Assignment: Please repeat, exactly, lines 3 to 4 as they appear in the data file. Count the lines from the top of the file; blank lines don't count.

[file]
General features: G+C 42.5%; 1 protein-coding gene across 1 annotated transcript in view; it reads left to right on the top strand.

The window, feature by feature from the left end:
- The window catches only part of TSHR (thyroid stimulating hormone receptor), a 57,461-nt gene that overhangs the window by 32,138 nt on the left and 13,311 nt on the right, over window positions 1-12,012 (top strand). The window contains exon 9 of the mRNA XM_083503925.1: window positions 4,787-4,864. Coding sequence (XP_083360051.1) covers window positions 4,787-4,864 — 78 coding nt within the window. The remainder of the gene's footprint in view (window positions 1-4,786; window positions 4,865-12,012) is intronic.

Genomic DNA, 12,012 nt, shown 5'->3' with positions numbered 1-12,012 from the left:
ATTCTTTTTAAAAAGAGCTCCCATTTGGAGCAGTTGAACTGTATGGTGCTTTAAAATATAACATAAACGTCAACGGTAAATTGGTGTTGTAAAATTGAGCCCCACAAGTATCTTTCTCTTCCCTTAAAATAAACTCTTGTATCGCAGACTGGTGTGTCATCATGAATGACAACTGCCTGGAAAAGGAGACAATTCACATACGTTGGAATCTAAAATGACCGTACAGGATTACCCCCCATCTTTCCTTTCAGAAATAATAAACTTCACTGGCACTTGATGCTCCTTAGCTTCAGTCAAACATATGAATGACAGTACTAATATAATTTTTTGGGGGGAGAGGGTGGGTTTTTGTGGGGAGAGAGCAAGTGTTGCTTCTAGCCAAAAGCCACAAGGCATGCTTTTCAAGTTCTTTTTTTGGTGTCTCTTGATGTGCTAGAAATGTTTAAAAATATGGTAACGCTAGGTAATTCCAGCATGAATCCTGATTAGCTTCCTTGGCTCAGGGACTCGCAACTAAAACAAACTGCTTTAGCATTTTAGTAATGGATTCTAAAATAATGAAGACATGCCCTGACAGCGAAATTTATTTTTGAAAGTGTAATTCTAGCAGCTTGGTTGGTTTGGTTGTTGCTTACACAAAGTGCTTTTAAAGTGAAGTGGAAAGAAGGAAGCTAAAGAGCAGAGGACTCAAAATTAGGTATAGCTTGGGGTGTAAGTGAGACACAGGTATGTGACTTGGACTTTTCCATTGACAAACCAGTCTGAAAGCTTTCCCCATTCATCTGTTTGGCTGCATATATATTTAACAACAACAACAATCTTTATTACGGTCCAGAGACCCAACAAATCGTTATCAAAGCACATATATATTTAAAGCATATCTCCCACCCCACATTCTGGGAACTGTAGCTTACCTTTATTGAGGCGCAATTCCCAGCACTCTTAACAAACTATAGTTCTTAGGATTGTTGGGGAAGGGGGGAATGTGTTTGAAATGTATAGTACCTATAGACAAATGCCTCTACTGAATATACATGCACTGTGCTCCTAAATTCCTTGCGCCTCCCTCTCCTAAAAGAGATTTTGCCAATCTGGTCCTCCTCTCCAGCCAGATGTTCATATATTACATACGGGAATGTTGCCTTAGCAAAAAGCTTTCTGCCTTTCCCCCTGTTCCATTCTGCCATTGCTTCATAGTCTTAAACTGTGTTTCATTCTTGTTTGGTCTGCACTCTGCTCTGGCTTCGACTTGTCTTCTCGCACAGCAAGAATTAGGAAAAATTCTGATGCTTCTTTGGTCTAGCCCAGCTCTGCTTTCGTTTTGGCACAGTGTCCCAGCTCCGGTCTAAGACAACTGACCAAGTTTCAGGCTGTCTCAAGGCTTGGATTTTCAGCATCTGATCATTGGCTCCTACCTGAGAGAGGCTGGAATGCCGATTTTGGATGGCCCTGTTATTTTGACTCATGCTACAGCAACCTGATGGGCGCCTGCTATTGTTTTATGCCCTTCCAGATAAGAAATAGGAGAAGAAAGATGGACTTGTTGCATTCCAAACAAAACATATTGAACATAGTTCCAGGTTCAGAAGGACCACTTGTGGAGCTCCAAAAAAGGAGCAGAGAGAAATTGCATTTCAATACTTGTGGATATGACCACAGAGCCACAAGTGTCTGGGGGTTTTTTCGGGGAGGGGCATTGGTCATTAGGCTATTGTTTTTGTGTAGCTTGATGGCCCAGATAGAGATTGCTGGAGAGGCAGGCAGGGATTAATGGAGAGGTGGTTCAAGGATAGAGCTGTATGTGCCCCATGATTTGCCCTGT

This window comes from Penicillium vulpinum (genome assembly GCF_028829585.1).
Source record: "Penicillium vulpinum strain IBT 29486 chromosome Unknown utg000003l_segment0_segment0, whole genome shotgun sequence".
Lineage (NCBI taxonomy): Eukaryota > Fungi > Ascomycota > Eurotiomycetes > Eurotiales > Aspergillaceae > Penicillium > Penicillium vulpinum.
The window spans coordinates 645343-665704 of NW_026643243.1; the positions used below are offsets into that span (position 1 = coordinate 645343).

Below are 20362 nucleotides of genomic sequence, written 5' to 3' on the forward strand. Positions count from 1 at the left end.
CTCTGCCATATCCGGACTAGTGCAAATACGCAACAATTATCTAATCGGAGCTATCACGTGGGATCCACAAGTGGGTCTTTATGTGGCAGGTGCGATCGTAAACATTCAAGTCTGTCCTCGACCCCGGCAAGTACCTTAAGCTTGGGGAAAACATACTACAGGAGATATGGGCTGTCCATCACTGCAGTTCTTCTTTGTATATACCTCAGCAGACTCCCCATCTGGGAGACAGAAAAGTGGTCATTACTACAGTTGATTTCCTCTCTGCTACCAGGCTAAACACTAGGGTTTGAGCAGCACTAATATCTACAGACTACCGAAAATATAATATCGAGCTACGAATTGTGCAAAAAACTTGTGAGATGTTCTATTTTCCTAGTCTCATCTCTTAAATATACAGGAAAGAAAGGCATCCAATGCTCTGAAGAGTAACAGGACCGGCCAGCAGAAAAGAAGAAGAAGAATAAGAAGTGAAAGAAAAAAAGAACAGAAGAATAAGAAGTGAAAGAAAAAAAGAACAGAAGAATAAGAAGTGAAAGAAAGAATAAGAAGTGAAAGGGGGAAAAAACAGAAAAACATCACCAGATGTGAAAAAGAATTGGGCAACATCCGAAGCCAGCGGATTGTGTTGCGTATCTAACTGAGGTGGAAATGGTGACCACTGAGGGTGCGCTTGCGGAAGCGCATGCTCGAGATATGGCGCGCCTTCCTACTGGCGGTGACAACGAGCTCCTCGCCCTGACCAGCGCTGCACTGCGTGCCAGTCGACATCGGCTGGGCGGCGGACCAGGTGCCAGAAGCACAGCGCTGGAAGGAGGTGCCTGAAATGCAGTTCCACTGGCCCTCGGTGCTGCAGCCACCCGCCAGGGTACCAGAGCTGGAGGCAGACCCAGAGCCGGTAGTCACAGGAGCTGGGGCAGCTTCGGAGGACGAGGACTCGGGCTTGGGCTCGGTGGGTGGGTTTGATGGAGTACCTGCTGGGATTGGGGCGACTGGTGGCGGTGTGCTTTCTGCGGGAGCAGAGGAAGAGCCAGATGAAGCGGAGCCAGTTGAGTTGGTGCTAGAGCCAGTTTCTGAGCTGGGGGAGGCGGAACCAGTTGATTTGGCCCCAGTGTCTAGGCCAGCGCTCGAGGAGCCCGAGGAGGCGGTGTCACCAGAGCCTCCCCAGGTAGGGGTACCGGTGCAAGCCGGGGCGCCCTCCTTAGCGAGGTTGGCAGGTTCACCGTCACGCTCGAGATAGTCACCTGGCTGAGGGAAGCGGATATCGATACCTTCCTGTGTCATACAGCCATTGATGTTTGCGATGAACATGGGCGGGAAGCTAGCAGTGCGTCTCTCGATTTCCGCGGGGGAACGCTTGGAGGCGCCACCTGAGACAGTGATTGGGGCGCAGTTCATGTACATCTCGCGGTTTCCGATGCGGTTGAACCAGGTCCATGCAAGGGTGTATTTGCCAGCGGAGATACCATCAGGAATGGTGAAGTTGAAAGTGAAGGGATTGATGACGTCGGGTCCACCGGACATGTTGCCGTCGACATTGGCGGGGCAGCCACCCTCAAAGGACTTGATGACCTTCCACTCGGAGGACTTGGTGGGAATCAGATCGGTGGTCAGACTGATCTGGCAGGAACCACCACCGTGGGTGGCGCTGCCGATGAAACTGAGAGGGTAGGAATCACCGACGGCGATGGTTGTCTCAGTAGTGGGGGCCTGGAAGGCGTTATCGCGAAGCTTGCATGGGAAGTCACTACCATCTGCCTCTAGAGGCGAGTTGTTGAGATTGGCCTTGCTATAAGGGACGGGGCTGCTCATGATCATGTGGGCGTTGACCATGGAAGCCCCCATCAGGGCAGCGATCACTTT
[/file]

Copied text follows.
- The window catches only part of TSHR (thyroid stimulating hormone receptor), a 57,461-nt gene that overhangs the window by 32,138 nt on the left and 13,311 nt on the right, over window positions 1-12,012 (top strand). The window contains exon 9 of the mRNA XM_083503925.1: window positions 4,787-4,864. Coding sequence (XP_083360051.1) covers window positions 4,787-4,864 — 78 coding nt within the window. The remainder of the gene's footprint in view (window positions 1-4,786; window positions 4,865-12,012) is intronic.

Genomic DNA, 12,012 nt, shown 5'->3' with positions numbered 1-12,012 from the left: